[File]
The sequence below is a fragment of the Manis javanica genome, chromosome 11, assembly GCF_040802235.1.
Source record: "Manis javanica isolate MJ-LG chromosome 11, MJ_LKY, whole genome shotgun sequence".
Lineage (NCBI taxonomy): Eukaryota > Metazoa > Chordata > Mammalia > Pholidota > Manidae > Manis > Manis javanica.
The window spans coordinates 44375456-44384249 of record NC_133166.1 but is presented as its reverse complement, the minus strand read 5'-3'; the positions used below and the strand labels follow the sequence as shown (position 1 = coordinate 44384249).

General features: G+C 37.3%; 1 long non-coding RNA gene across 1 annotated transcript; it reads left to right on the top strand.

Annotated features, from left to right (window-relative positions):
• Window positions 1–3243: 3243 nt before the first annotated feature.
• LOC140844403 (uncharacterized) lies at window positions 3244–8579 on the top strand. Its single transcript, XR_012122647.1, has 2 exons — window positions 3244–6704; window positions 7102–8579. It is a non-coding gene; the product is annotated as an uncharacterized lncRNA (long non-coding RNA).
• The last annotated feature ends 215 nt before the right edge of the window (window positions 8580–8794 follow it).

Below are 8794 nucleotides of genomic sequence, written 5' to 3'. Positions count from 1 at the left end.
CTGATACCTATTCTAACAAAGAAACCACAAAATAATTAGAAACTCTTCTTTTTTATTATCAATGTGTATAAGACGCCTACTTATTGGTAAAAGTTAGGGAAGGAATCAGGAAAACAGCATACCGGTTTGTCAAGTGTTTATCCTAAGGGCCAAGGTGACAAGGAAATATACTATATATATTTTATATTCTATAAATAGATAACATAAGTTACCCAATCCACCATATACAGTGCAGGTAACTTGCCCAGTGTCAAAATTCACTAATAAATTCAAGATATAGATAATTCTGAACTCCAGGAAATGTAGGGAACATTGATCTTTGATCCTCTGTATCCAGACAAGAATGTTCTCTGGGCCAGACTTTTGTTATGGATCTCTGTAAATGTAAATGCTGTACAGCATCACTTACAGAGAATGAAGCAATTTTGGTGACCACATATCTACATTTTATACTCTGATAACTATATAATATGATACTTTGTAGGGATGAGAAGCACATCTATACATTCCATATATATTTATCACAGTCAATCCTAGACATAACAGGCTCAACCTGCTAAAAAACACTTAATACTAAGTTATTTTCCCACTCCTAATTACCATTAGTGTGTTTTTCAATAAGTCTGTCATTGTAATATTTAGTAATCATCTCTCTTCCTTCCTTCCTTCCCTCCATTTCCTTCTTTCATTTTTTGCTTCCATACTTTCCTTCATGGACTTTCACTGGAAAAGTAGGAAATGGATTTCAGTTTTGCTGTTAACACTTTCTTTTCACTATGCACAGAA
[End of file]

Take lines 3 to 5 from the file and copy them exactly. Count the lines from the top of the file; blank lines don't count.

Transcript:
Lineage (NCBI taxonomy): Eukaryota > Metazoa > Chordata > Mammalia > Pholidota > Manidae > Manis > Manis javanica.
The window spans coordinates 44375456-44384249 of record NC_133166.1 but is presented as its reverse complement, the minus strand read 5'-3'; the positions used below and the strand labels follow the sequence as shown (position 1 = coordinate 44384249).

General features: G+C 37.3%; 1 long non-coding RNA gene across 1 annotated transcript; it reads left to right on the top strand.